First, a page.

But there’s an easy answer here that likely gets all parties involved into a good space.
(AP Photo/Ron Jenkins)
Releasing Elliott after the season would save Dallas $4.86 million against next year’s cap and wipe clear his cap hits from the 2024 and 2025 campaign. That’s not the only way for Dallas to save that cap space though.
They could take a page out of the book they just wrote with defense end DeMarcus Lawrence.
Lawrence signed a five-year, $105 million deal in April 2019. While still highly productive, he wasn’t getting the signature stat of sacks he was when he signed and the club had some moves they were trying to make. Scheduled to make $50 million in salary over the final two years (2022, 2023) and have a cap hit of $69 million, the sides renegotiated Lawrence’s deal.
The sides negotiated a three-year, $40 million deal which gave Lawrence an extra season, 2024, but reduced the amount coming to him (in exchange for guarantees).
His 2022 cap hit went from $27 million to $14 million. His 2023 cap hit went from $32 million to $26 million and those $19 million of cap hit savings fall onto 2024, a year they didn’t have his services prior to the new deal.
A similar manuever likely awaits Elliott.
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Elliott has the following cap hit components over the next four years:
2023: $10.9M base, $5.82M bonus allocation
2024: $10M base, $4.3M bonus allocation
2025: $15.4M base, $1.72M bonus allocation
2026: $16M base
In total Elliott is owed $42.9 million in base salary over four seasons and has $54.74 million in cap hits.
Perhaps there’s a deal to be made that would pay Elliott $28 million in cash over four years, allowing him to retire as a Cowboy as the Jones surely want him to.
Lawrence was scheduled to make $19 million in 2022 and instead took home $15 million.
Elliott is scheduled to make $10.9 million in 2023. Here’s what that potential restructure would look like with him taking home the same amount in 2023, and then phasing down.
Signing Bonus: $9M
2023: $1.9M base, $2.25M new bonus, $5.82 previous allocation; cap hit reduced from $16.72 million to $9.97 million.
This is $6.75 million in cap savings, more savings than the club would see by outright releasing Elliott ($4.86M).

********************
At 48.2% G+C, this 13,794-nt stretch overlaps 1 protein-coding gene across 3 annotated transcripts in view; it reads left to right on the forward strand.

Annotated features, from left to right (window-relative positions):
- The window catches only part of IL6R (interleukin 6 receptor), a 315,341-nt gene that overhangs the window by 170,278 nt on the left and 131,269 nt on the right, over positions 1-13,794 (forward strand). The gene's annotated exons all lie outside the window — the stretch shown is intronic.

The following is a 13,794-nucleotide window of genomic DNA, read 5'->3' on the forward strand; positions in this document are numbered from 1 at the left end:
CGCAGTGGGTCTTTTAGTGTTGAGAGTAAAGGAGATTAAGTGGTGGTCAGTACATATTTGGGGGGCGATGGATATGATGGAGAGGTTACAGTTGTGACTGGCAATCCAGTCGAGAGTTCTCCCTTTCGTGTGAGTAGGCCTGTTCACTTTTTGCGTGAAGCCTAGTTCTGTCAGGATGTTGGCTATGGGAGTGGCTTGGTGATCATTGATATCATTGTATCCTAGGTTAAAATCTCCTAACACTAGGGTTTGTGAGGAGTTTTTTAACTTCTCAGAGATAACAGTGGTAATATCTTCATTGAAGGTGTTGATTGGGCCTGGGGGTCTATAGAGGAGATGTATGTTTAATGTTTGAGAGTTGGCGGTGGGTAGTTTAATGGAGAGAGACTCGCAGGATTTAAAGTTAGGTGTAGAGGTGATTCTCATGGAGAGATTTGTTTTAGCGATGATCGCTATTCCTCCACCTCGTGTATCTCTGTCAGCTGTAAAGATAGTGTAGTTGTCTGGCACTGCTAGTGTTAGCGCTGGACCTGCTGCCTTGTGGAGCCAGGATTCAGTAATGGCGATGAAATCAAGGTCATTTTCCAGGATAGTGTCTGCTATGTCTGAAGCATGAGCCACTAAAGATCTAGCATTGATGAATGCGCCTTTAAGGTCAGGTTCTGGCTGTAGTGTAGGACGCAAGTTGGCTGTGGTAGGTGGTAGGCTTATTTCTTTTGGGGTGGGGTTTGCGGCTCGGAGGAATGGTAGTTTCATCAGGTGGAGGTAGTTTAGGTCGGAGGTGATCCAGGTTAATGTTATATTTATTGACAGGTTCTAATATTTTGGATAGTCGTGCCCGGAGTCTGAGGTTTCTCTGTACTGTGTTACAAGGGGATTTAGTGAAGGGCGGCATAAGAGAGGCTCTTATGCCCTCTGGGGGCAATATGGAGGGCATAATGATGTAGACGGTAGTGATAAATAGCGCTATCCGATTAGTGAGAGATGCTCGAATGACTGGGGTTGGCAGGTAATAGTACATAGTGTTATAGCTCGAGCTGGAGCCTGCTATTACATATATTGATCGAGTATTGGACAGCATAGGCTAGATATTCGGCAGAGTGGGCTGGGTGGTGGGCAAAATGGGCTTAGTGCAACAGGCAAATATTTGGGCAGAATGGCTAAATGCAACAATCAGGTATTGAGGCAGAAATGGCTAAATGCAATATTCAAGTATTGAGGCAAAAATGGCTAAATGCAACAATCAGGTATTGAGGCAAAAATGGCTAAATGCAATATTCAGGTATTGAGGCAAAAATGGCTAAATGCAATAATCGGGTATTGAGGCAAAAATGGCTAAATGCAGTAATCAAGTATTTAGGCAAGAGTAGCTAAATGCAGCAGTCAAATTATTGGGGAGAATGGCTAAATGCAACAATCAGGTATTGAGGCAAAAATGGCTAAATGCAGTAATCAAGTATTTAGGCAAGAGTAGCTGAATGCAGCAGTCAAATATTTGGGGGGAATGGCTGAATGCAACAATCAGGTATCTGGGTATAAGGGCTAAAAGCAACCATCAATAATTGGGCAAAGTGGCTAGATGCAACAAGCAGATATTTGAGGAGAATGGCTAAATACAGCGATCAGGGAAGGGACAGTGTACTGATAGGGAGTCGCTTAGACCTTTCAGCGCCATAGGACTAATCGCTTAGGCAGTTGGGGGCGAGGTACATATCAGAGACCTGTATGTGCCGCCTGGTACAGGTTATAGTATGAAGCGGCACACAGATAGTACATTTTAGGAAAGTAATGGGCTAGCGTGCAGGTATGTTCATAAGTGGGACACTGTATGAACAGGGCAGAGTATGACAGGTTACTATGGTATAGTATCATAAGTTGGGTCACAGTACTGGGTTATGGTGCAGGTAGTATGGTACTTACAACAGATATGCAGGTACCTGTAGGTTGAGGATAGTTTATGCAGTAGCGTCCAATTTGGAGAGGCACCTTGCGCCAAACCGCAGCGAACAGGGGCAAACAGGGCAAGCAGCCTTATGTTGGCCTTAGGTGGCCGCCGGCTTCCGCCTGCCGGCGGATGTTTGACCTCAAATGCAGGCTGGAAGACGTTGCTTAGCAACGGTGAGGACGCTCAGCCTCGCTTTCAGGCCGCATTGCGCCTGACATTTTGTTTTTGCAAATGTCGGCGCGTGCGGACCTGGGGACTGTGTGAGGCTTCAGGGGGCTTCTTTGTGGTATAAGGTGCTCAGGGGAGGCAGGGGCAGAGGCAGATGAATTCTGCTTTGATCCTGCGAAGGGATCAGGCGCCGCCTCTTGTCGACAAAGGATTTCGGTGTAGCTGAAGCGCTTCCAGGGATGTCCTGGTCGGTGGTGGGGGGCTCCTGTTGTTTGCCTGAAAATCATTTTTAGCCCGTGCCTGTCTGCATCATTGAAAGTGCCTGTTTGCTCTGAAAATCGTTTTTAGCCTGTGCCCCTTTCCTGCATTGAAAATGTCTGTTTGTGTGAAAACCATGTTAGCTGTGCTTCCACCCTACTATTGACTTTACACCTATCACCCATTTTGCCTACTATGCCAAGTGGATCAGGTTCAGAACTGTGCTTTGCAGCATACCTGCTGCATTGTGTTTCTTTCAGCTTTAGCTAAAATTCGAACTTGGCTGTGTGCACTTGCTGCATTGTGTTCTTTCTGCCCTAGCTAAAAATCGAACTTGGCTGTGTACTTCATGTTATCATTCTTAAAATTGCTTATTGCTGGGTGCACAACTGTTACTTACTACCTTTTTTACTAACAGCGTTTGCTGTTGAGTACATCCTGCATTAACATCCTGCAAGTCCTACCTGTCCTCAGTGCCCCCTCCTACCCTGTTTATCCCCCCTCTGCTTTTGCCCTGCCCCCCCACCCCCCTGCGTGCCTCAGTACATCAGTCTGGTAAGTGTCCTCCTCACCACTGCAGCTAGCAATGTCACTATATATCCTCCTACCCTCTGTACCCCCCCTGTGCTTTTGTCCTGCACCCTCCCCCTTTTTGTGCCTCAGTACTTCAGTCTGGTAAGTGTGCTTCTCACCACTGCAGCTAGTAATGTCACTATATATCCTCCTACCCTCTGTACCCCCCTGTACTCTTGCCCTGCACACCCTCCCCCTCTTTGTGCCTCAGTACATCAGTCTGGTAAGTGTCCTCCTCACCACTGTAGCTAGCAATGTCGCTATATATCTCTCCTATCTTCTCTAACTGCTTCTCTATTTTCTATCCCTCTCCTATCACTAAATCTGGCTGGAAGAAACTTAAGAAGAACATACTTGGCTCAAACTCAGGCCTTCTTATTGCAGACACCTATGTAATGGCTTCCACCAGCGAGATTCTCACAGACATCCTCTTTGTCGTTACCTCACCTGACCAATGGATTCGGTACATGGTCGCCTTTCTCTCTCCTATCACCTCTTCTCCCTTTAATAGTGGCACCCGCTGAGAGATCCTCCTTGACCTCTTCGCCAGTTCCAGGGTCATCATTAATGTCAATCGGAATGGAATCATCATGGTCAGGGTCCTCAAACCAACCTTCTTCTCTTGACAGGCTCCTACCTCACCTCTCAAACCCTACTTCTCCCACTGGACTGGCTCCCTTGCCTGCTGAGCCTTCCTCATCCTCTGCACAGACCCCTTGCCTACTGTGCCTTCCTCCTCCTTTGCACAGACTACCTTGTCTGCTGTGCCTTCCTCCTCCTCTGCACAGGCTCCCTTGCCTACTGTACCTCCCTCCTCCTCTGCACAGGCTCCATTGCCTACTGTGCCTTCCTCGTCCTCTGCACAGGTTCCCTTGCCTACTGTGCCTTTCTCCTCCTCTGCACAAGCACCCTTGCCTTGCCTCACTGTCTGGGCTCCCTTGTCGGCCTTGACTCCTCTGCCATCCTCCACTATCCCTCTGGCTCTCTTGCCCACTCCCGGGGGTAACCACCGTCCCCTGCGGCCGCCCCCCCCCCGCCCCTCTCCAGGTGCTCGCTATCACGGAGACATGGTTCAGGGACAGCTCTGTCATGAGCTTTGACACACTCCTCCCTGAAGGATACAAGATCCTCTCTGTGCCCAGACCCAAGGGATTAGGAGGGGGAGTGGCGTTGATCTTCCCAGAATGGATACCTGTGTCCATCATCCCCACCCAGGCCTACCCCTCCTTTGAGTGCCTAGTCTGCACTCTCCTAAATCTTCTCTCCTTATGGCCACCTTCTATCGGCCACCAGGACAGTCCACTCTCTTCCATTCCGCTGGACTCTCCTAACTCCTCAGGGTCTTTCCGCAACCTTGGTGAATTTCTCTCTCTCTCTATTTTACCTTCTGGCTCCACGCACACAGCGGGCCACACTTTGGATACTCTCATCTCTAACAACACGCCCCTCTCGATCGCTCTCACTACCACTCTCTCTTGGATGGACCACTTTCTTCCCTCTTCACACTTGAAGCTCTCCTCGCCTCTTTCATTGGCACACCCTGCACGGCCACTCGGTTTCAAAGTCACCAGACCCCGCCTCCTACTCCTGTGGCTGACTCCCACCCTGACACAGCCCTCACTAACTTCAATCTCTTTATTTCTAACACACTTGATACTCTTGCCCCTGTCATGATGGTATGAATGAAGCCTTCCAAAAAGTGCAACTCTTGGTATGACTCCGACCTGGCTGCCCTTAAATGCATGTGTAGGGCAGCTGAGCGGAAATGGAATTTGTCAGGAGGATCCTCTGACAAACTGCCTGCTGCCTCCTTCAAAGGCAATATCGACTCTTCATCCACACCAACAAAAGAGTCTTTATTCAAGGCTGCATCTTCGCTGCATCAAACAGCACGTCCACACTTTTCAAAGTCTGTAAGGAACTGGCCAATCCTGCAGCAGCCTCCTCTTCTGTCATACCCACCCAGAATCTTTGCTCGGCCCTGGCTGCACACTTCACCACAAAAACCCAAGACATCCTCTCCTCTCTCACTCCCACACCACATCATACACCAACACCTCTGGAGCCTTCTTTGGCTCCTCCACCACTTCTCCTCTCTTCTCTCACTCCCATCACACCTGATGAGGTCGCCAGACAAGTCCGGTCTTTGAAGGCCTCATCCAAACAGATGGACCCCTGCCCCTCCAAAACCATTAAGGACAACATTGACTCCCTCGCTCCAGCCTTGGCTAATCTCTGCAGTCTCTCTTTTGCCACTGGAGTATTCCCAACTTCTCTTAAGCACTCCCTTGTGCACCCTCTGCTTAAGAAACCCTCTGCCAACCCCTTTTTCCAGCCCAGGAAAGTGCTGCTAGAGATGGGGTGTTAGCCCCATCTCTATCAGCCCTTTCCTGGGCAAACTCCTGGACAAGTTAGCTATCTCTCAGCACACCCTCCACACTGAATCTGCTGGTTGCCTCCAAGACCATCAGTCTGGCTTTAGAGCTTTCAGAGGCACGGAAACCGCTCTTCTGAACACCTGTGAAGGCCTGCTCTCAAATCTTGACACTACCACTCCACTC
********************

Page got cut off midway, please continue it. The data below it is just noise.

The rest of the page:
From 2024 through 2026, Elliott averages $5.7 million per year in base salary, bringing his cap hits down $2 million, $7.5 million and $8 million down respectively.
This is of course just one variant of many timelines. A void year could be added, the structures and money could shift, but this would certainly bring Elliott’s numbers down, allowing them money in the RB room, if they want to spend it there.
Pollard’s a 30-snap, 15-18 touch guy. He’s not capable of giving a team more than that without diminishing returns. Joey Ickes made a wonderful thread about this on Twitter, how heavy workloads directly correlates to less explosive plays for Pollard.
In Pollards career (54 games) he has 38 plays from scrimmage of 15 or more yards. That’s 1 every 1.4 games.
After a heavy workload game it takes an average of 2.3 games for him to get another explosive run.
— Joey Ickes (@JoeyIckes) November 2, 2022
Pollard should fit somewhere in the Austin Ekeler range. He sees around 220 touches a year, which is where Ekeler was in 2019 before signing a four-year deal for $24.5 million.
Adding inflation, Pollard should most likely be around four years, $28 million.
Oh look, that’s what Elliott’s new contract should be as well.
(Photo by Richard Rodriguez/Getty Images)
Of course none of this happens in a vacuum. The team has to consider new contracts for CeeDee Lamb and to a greater extent Micah Parsons and Trevon Diggs on defense. Then there’s of course the looming Dak Prescott situation. He’s finishing Year 2 of a four year (with two voids).
Will the club look to bring down his cap hit by restructuring his $31 million base salary in 2023? Will the club be looking to extend him early following next season, or will they go into 2024 with the possibility of having to use a third tag on him at 144% of his $52 million cap hit that year?
It’s all part of a juggling act that ought to make people feel silly for wondering why they jettisoned Amari Cooper this past offseason to save cap space.